By Nelly Bekus
International Day of Liberation of Nazi Concentration Camp Inmates and its Geopolitical Implications
The date 11th of April is marked by the Russian News Agency RIA as “International Day of Liberation of Nazi Concentration Camp Inmates.” According to RIA, “The International Day of Liberation was established to commemorate the international uprising of the Buchenwald concentration camp prisoners.” The Calendar of Events project—Calendar.ru, the most comprehensive resource on “holidays and memorial days” on Russian-language Internet, refers to April 11 as International Day of Liberation of Nazi Concentration Camp Inmates in two categories: in “Great Patriotic War” and as “International Days of Observance.” There is an article on this Day of Observance in Russian Wikipedia; it refers to RIA as a main source and even mistakenly claims that it was established by the UN. Information on International Day of Liberation of Nazi Concentration Camp Inmates, however, is not to be found in other languages anywhere except the Russian international news agency Sputnik, working in foreign languages (previously known as The Voice of Russia).
The piece of information provided by RIA serves as a starting point for hundreds of publications across the Russian and post-Soviet media that report on various remembrance events dedicated to the memory of victims of Nazi’s concentration camps taking place on this day. In Moscow, a memorial rally at Poklonnaya Hill is held at The Tragedy of the Peoples monument, erected in 1996 in the memory of former Nazi concentration camps’ inmates and constitutes an integral part of the Victory Memorial Park on Poklonnaya Hill in Moscow. Rallies are traditionally organized by the International Union of Former Juvenile Prisoners of Fascism. The Union was created in 1988 as the Union of Former Juvenile Prisoners in Soviet Union; in 1992 it was reinvented as the International Union, which provided platform for cooperation between analogous national Unions within the former Soviet space. In fact, the April 11 has been observed in those states, where national and local branches of this International Union function. Attended by former Nazi concentration camp inmates and their descendants these memorial meetings have profound public appeal due to the engagement of educational and cultural institutions and media coverage. Commemorations on the April 11 have been widely supported by local government; ceremonies are attended by top officials, with the exception of Baltic countries, where the remembrance events on the April 11 are supported by Orthodox Church instead.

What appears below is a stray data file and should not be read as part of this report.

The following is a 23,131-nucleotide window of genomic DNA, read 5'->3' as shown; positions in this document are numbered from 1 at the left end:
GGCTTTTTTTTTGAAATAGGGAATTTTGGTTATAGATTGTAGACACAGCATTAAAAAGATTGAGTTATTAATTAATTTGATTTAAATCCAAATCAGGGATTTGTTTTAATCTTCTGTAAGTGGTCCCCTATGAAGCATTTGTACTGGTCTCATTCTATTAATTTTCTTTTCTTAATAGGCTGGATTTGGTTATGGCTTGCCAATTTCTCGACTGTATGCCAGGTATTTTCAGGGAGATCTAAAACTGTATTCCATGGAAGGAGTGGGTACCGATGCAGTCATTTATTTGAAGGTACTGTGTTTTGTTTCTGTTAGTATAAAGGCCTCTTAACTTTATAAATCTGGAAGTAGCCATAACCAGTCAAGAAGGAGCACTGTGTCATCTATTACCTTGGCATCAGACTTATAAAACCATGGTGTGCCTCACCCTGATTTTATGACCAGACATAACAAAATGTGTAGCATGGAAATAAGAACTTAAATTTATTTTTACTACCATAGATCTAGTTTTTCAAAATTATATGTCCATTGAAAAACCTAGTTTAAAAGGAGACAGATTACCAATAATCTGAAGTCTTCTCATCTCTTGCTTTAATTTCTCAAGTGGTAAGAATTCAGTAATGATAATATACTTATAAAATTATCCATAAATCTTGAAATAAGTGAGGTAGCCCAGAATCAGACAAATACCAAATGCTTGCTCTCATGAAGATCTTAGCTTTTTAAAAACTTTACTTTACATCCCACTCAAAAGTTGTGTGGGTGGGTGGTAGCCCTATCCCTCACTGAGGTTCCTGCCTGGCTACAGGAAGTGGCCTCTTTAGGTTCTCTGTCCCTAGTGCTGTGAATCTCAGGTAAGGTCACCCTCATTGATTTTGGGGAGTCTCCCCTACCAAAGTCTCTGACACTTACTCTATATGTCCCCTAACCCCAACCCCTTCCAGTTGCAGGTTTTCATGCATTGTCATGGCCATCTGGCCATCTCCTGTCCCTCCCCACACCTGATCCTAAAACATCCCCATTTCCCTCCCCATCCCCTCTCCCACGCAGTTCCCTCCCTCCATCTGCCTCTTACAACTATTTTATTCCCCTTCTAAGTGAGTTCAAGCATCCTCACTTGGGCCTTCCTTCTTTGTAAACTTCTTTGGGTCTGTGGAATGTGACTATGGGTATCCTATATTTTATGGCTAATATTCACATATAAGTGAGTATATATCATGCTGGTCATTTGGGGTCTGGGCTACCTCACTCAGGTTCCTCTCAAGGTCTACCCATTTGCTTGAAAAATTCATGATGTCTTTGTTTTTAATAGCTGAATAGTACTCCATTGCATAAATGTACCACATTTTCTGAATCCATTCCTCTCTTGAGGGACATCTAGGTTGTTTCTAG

Alongside the rallies, there are traditional ceremonies of flower-laying at the monuments and memorial sites dedicated to the former Nazi camps’ prisoners held across the regions, and also concerts in memory of victims, “lessons of heroism” at schools, various dedicatory exhibitions and meetings in public libraries and museums are organized across Russia and other post-Soviet states. Governmental educational resources provide variety of supporting materials such as proposed scenario for the “lessons on heroism,” suggested literature, etc. In a way, this informational support is analogous to what can be found on the United Nations webpage with educational materials and information products recommended for the observance of the International Day of Commemoration in Memory of the Victims of the Holocaust on the January 27, established by UN in 2006. In fact, the status of April 11 in post-Soviet countries clearly creates the impression of maintaining a parallel memory on the former inmates of Nazi’s concentration camps.
Between Auschwitz and Buchenwald
The symbolism of the date—the day of liberation of Buchenwald camp on April 11, as opposed to January 27, the day of liberation of the Camp of Auschwitz chosen by UN—appears to have special meaning in commemoration of victims of Nazi regime. This symbolism goes back to the initial stage of memorial work in the early post-war years. The history of the Buchenwald’s liberation compiled by RIA agency and reproduced every year in numerous post-Soviet media on the April 11 tells the story of heroic uprising of the Buchenwald concentration camp inmates: